The chat in the queue at a government hospital Outpatients department this week was about the searing heat that has been beating down on the country in the last few days. The extremely high temperatures scorching Zimbabwe have been the national talking point as day after day we’ve looked up into dazzling blue skies without even a wisp of cloud.
One woman in the hospital queue said that God must have dropped the sun, letting it fall down lower in the sky. People laughed and her words made me think of Chicken Licken, Turkey Lurkey and all their mates who were sure the sky was falling in! Someone else in the hospital queue said that this heat was a sign from the ancestors: a warning of something, although no one volunteered what. The dreaded word on everyone’s lips is ‘drought.’ Memories of hunger and starvation are still very fresh in our minds, although the hunger in our recent past was caused more by political mis-governance and negligence than by weather.
This October is hotter than most people can ever remember. Many higher areas of the country, which usually have milder climates, have been recording minimum overnight temperatures of 27 degrees and midday temperatures of 37 degrees Celsius. Too hot to walk outside barefoot, in fact, too hot to be outside, let alone to be walking. In the drier lowveld areas temperatures have been hitting the high 40’s for a number of days. According to the Meteorology department, temperatures like this have not been recorded for almost 50 years, last seen in October 1962. Even sleeping in this heat is a problem, too hot even for a sheet. The nights are made considerably worse by clouds of whining, niggling mosquitoes desperate for just one little mouthful of blood.
Exacerbating our rising tempers in the searing heat has been the crisis with water. In urban areas in many towns and cities it has become normal to have no water for days at a time; you are very lucky if you have water for an hour or two a day and it is very unusual to have a continuous supply. Morning, noon and night people are trudging with water containers to the nearest stream, borehole or open well.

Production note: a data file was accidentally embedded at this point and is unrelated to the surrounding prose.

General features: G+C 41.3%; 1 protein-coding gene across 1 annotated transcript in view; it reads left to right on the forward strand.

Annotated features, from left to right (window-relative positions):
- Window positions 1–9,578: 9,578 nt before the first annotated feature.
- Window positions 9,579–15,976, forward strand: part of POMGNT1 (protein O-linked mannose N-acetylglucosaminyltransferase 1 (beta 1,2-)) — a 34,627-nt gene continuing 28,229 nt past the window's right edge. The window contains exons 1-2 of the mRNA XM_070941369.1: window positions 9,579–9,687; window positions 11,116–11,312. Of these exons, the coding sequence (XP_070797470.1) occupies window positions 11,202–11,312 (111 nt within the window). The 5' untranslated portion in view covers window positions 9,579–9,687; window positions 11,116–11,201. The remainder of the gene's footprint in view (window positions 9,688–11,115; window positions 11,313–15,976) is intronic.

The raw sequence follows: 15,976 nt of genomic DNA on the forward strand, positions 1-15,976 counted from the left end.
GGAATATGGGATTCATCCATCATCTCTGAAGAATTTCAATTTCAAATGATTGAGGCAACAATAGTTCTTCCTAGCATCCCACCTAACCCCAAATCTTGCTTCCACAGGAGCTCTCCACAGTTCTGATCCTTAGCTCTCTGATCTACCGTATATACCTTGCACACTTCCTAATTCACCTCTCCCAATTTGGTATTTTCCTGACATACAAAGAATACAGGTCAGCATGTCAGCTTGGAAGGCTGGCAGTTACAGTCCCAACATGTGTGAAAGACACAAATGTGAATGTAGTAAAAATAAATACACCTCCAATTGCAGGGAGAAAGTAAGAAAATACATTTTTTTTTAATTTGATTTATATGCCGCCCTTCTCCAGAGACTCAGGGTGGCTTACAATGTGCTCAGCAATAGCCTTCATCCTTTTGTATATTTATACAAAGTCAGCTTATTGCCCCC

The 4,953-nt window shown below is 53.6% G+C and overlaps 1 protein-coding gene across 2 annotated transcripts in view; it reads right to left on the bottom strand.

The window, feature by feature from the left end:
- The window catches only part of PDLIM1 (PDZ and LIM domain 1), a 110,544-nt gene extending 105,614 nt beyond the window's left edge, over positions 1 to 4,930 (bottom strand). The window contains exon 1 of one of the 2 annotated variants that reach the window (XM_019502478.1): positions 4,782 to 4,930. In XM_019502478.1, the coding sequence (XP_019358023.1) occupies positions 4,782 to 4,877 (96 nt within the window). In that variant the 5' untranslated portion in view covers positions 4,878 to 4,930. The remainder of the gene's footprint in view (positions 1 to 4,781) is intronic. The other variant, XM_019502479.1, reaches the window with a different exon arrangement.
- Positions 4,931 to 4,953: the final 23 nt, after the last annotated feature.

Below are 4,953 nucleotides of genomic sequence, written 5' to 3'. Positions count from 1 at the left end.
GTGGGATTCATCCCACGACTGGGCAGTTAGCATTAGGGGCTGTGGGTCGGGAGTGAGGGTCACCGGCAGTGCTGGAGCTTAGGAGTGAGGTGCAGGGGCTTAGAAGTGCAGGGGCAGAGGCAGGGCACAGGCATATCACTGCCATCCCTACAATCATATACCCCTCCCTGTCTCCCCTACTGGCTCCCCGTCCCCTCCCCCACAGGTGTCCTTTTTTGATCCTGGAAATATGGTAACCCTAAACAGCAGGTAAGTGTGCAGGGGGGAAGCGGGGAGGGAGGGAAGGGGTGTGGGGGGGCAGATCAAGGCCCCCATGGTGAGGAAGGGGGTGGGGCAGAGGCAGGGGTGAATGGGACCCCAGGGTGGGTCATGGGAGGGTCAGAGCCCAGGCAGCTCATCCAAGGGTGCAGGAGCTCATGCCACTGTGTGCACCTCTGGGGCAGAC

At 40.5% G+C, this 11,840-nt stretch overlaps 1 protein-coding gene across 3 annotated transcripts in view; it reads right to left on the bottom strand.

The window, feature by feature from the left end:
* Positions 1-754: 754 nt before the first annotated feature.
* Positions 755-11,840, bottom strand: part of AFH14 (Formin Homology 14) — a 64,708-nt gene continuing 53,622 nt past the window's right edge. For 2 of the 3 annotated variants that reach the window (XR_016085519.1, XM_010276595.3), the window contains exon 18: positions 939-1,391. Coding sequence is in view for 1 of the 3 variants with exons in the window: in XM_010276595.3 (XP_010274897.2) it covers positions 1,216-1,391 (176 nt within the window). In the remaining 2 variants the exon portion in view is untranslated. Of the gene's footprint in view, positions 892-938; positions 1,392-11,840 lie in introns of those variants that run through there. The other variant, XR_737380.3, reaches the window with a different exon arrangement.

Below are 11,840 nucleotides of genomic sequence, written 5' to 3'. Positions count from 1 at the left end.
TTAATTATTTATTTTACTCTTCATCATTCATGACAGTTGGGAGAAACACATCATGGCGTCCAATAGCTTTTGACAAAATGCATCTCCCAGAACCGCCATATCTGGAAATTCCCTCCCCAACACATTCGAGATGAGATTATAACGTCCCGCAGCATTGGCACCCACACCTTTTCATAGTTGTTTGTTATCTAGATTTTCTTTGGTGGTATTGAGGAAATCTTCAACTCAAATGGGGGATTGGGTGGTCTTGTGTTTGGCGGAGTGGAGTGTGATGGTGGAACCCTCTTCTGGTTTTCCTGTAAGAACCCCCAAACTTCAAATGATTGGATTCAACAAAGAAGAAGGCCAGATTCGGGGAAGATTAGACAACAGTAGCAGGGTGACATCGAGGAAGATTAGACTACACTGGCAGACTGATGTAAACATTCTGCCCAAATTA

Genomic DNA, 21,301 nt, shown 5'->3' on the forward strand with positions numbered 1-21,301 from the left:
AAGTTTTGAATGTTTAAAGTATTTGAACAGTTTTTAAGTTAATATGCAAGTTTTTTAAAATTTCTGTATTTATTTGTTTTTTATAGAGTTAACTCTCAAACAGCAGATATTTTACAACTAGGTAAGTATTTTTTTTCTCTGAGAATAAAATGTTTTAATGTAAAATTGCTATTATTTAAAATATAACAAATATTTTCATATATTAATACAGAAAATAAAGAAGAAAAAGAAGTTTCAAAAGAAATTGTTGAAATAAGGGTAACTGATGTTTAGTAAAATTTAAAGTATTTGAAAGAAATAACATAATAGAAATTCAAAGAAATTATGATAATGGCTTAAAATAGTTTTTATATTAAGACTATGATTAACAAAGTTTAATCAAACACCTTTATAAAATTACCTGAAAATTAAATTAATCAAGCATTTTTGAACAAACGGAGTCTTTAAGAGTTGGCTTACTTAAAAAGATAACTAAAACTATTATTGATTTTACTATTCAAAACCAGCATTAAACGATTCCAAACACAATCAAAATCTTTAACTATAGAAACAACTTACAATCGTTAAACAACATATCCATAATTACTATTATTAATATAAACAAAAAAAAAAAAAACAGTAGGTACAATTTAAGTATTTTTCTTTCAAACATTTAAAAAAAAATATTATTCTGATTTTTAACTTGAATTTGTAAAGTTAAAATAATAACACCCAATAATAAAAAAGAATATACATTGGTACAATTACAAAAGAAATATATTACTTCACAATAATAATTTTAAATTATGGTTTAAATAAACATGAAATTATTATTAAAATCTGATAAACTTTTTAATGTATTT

Handpumps on boreholes sunk by NGO’s in many small towns and congested residential areas last year are always surrounded by people waiting for their turn to fill a container. Wheelbarrows, handcarts and even pick up trucks loaded with small containers and huge drums all join the water queue. They have now become such a familiar sight that no one gives them a second glance. It’s hard to believe this is urban Zimbabwe in 2011. In some parts of Harare where residents have gone for over three weeks without water, fights have broken out and people queue day and night at the handpumps.
Travelling to an eastern town this week, both the heat and the water shortages were common denominators. A shimmering mirage danced on the tarmac and I looked for something to take my mind off the heat. First I saw two oxen hitched to a cart standing under the shade of a tree.
Beasts with huge curved horns their tails flicked incessantly at flies and they were accompanied by two young men. One lay flat on his back in the shade of the tree while the other did all the work. He was busy unloading dozens of empty blue plastic beet crates filled with empty brown beer bottles called Scuds. The beer crates were being piled up on the side of the highway, waiting to be collected and replaced with full ones by the brewery truck. On the road a steady stream of four wheel drive vehicles went past, watched by two oxen and their burden of beer bottles.
Minutes later another sight caught my eye and helped take my mind off the scorching heat. I saw four little Vervet Monekys running through the short burnt grass towards the road. Two scampered across the tar, the third hesitated before deciding on a very fast dash in front of my approaching vehicle. And the fourth, which I felt sure I was going to run over, turned a head over heels somersault right on the edge of the tar and sat staring at me, looking dazed and bemused; as surprised as I was that it had been able to stop in time.
What a land of contrasts! Until next time, thanks for reading, Ndini shamwari yenyu.Post published in: Opinions & Analysis